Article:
The New York Yankees are Still the Beast in the Weak AL East

Derek Jeter Robinson Cano Mark Teixeira

Kim Klement-USA TODAY Sports

In a recent Grapefruit League game, New York Yankees radio broadcaster John Sterling told co-host Suzyn Waldman “Ya know, Suzyn you just can’t predict baseball.” What Sterling said needs to be on the minds of all the Yankees as they fight through what has been a tough start to the season, otherwise they may find themselves somewhere they have not been in a long time — the cellar.

Many have been working on the 2013 Yankees obituary even before the sudden rash of bad luck, but the fact is the Yankees can still be a threat in a very winnable AL East. The Toronto Blue Jays‘ spending spree doesn’t mean anything right now, other than they have a higher payroll.

Any team that has Derek Jeter as their leader has a chance, and the good thing about the Yankees is that it does not end with Jeter. As many times as the media has wanted to write off the Yankees as being old and this being the year the run comes to an end, the team still boasts a very impressive roster.

Even without stars Curtis Granderson and Mark Teixeira, the Yankees still have many weapons in the arsenal. Also, those guys will be back — well at the very least, Granderson will be.

The AL East isn’t as powerful as it once was. There isn’t one team that stands head and shoulders above the rest of the pack. This helps the Yankees this season as they will need time to not only get healthy, but also to get used to playing together.

The Yankees are led by Jeter, but powered by Robinson Cano. If anyone missed the show Cano put on during the World Baseball Classic, he led the Dominican Republic to the WBC Championship, hit a staggering .469/.514/.781 with four doubles and two homers, setting a WBC record with 15 hits.

Cano also snagged a few individual awards – the Pool C MVP for the first round, Pool 2 MVP for the second round and he capped it off with an overall WBC MVP.

It would be hard to argue that there is a better middle infield in all of baseball than Jeter and Cano, who is also in a contract year and already seems ready to show his worth, which may hurt the Yankees in the long run, but can only help this season.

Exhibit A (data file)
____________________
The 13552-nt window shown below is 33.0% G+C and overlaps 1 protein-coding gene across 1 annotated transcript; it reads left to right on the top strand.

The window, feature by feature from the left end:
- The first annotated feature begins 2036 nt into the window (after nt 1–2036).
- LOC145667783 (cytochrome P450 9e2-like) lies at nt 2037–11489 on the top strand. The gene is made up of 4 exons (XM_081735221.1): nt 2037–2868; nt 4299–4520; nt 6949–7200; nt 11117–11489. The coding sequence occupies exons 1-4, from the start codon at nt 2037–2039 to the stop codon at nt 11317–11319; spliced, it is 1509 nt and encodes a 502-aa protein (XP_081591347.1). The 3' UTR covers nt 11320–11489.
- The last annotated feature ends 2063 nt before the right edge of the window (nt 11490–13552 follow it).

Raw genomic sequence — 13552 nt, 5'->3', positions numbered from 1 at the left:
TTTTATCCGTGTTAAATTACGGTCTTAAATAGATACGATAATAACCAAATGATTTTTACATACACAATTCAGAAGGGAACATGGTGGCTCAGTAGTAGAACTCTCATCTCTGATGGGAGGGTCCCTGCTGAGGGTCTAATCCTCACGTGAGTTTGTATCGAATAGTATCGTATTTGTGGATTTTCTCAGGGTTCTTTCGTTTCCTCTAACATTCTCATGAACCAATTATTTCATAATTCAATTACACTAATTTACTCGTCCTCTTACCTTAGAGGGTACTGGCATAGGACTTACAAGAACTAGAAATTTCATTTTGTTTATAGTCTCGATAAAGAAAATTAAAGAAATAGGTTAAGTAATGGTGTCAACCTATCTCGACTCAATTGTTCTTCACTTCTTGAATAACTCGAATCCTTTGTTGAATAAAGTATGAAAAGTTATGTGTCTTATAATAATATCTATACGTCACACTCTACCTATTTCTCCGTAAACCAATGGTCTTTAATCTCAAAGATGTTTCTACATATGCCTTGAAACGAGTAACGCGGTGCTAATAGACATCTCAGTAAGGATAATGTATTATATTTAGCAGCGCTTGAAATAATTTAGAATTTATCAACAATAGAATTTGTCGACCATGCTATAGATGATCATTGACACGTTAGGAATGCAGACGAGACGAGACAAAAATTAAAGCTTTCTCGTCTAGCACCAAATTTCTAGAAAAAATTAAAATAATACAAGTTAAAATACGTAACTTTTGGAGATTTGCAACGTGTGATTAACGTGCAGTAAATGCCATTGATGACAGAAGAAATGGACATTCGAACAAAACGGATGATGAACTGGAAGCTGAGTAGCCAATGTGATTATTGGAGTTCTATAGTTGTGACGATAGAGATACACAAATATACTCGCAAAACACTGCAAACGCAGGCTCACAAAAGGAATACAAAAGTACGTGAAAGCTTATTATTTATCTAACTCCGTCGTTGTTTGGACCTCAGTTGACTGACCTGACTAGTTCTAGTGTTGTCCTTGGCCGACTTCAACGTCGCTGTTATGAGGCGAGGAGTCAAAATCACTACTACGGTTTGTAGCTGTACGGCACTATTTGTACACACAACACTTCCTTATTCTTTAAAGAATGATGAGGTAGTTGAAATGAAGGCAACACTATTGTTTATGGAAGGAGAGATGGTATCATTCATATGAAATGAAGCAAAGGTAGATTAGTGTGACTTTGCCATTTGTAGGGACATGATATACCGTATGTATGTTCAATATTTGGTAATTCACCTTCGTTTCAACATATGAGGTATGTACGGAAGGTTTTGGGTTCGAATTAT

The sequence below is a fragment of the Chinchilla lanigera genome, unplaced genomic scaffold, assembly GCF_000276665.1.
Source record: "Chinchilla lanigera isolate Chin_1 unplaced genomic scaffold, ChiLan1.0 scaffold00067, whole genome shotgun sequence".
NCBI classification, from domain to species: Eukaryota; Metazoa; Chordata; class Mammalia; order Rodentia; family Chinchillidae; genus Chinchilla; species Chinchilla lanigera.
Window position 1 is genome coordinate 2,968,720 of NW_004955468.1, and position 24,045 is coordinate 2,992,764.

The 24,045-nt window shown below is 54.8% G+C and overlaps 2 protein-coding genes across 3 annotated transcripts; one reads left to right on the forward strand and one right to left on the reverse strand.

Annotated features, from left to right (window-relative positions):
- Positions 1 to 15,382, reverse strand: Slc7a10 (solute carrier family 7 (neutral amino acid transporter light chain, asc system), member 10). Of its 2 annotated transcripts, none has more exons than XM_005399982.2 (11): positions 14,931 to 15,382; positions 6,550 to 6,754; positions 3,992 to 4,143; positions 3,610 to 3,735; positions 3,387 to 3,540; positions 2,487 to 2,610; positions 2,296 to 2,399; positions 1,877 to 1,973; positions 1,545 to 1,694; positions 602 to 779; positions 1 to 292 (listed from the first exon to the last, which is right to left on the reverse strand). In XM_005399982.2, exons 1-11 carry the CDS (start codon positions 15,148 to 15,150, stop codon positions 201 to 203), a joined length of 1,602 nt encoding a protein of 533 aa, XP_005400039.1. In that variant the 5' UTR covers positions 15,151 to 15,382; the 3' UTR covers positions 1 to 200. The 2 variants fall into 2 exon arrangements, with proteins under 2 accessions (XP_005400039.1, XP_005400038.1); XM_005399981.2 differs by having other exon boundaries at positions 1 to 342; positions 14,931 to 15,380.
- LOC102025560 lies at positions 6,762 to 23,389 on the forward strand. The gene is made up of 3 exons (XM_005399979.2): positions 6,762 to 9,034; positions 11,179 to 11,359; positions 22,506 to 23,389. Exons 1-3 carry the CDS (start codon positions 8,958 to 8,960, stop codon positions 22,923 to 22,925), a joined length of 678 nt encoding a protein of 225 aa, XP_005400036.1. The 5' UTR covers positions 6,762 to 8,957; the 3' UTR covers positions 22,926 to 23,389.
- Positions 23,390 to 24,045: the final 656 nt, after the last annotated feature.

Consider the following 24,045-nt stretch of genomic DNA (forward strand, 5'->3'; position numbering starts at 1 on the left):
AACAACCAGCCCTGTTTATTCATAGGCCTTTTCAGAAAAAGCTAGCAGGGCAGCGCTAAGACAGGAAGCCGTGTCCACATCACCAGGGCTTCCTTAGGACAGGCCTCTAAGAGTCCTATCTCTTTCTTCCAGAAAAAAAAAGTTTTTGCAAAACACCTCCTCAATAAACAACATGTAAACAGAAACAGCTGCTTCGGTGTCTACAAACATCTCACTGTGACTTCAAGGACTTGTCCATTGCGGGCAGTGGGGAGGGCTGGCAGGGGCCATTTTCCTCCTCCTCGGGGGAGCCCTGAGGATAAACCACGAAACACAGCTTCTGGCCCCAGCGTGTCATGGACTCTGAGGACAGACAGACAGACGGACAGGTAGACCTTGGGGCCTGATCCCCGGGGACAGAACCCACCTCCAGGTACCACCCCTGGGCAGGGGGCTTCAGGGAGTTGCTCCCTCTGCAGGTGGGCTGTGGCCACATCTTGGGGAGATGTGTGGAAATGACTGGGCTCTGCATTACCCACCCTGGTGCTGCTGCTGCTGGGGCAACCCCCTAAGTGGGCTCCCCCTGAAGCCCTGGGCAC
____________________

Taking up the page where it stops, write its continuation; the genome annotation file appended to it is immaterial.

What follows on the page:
Throughout Spring Training, everything about the Yankees has been negative and it seems the fans and media following MLB have forgotten how many Yankees stars are left. This season, the Yankees pitching staff will decide the fate of the team. Having a horse like CC Sabathia leading the way with future Hall of Fame pitchers Andy Pettitte and Mariano Rivera strengthens the Yankees chances in this season.

Having All-Stars like Cano and Jeter would give any team a chance, but the stars don’t stop shinning there. The Yankees have one of the most durable pitchers to ever come from Japan — Hiroki Kuroda. The Yankees will rely on the pitching staff more than ever this year, and having one of the most reliable pitchers in the baseball only increases the Yankees chances at another division title.

Pitching leading the way is not something fans are used to from the Bronx Bombers, but the team will need to win games 3-1 or 4-2 this year, and there will be less home runs; but at the end of the day, a Yankees win is a Yankees win.

Another product of the fine Japanese baseball system, Ichiro Suzuki, is having his best spring ever. Suzuki, along with fellow outfielder Brett Gardner, are doing what great teams do when players go down — stepping-in and stepping-up. That is exactly what Gardner and Suzuki have been doing this spring, which is a very good sign for the Yankees.

Of course, the fans that despise “The Evil Empire” will want to point out the lack of depth, the injuries, the “Who’s on First” routine and the questions at the back-end of the Yankees rotation as reasons to give the Yankees no chance. How can a team with so many stars have no chance?

The Yankees, even without the injured players, have as good a team, top-to-bottom, as any other in the wide-open division.

When the Yankees get healthy, the rest of the league better hope they come out of the gate slow, or they will be the team that runs away with the division.

Nik Swartz is the Featured Columnist for the New York Yankees. Follow him on Twitter @sweetnesz13

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